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Bea Wolper and Kelly Jasin
EWJJ Law Firm
Columbus, Ohio
May 2020

One important requirement of the PPP loan program is that the recipient small businesses who receive a PPP loan use at least 75% of borrowed funds toward paying their employees ((no more than $100,000 annual salary per employee) as well as benefits (including paid sick leave and insurance premiums) and taxes on compensation) in order for the loan to be forgiven. The other 25% can go toward other costs — such as rent, utilities or paying contractors. The small business is required to sign an affidavit stating it will adhere to this condition in order to receive the PPP loan. Further, in order to be eligible for full loan forgiveness, the business must maintain number of full time staff as well as level of payroll as compared to 2019 rates.

UPDATE: The IRS released a notice early in May to clarify that NO PAYMENTS made with PPP loan funds for expenses that usually would be deductible (such as payroll and rent) will be allowed to be a deductible expense. Businesses must be vigilant…for example, a payroll payment that the business payroll service makes automatically, if funded with the PPP funds, should not be included at the end of the year in that business’s total wage deduction.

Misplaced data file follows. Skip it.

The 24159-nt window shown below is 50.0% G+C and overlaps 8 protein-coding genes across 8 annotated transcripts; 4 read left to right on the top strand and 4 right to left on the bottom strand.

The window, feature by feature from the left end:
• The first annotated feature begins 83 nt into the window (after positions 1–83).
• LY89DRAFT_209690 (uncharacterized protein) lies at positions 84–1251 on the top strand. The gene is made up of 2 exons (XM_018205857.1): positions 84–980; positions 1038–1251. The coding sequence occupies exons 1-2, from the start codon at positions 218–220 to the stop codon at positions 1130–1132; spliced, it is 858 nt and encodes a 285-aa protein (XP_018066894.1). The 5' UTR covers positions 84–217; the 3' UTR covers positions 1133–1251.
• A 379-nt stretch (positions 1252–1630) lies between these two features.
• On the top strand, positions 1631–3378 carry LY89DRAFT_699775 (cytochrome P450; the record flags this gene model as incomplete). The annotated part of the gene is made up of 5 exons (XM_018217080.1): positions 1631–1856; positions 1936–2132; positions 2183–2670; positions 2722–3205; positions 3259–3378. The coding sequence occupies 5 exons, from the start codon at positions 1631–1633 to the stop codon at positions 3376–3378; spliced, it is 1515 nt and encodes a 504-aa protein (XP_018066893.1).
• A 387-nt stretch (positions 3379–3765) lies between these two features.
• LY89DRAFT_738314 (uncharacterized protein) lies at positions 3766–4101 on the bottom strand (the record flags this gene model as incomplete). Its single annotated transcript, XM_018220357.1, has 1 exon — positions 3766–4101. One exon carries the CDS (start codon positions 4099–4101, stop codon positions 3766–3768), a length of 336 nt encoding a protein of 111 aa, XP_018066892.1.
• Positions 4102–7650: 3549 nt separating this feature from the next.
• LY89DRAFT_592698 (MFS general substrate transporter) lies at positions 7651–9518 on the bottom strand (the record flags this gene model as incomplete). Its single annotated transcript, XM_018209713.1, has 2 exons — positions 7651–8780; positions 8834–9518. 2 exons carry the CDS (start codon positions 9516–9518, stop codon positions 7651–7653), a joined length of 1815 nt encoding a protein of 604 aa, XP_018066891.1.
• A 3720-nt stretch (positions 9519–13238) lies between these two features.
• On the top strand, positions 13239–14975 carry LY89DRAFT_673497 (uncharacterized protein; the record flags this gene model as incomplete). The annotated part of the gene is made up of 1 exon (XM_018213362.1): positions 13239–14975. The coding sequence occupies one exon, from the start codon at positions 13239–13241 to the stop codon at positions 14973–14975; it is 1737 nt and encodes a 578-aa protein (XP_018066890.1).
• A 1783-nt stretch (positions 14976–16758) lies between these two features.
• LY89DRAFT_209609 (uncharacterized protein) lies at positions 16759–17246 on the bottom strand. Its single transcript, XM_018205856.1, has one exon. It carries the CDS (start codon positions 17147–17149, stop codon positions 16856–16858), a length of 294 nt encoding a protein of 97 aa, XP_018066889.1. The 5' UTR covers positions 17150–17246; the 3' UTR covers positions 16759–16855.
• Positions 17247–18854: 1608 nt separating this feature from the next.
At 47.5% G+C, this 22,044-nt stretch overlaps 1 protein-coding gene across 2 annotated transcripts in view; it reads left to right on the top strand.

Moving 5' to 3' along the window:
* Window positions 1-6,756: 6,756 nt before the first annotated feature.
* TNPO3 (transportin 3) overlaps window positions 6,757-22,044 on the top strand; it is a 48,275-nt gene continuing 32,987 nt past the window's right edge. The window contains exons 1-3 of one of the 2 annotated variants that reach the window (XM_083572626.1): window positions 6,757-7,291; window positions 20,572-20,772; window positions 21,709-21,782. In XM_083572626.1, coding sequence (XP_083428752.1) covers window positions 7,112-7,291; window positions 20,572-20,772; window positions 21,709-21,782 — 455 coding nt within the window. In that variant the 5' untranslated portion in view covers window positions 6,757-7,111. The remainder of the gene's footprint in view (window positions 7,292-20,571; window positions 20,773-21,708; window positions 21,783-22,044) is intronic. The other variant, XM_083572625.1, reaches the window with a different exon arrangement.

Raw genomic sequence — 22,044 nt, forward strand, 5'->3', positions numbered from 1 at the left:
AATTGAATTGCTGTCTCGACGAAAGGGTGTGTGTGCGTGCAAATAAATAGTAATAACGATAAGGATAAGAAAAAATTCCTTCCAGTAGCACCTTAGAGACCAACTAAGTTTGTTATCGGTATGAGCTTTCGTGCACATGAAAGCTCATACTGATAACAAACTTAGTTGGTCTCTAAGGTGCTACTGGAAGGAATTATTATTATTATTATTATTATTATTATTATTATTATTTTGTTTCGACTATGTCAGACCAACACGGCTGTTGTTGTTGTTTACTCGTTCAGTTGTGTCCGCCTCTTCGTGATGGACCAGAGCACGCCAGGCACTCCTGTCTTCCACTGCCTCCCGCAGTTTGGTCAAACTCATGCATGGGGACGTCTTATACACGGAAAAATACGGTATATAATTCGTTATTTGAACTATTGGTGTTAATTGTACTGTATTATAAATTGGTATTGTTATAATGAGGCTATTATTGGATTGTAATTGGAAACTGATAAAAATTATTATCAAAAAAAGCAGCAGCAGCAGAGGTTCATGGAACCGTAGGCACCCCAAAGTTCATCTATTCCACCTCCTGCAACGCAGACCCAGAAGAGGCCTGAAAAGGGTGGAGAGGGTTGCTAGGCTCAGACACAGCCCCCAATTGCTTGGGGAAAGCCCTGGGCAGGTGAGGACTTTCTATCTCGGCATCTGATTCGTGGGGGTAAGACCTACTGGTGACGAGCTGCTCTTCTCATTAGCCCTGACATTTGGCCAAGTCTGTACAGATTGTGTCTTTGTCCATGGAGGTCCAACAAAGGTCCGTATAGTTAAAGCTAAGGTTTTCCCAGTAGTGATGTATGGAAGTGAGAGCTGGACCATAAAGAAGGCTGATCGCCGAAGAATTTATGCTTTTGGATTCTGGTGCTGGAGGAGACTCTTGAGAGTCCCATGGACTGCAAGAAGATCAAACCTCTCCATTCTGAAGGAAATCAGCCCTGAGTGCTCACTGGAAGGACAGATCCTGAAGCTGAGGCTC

The forgivable loan is only that part of the loan which meets these conditions. Otherwise, the PPP loan (or a portion thereof) must be repaid. In other words, if a small business uses more than 25% for other costs, or lays off employees or cuts wages which are not restored by June 30, 2020, that portion may not be eligible for forgiveness.

If a small business follows this rule, then the business does not have to repay the loan…only the interest on the amount borrowed.
We suggest the business owner sets up a “sub’ bank account with its bank —a separate account within the existing larger bank account –called the “PPP Loan Account”. The PPP loan account can then be used to clearly track the use of the funds and how it’s disbursed. This will establish a “paper trail” and help the owner be “over-prepared” in order to account for how every dollar is spent.

A proper paper trail will show… “this is the money I received, and this to whom and in what amount it was specifically disbursed.” The sub-PPP loan account will help the businesses prove that no more than 25% of] the funds from that bank account were directly on costs other than payroll.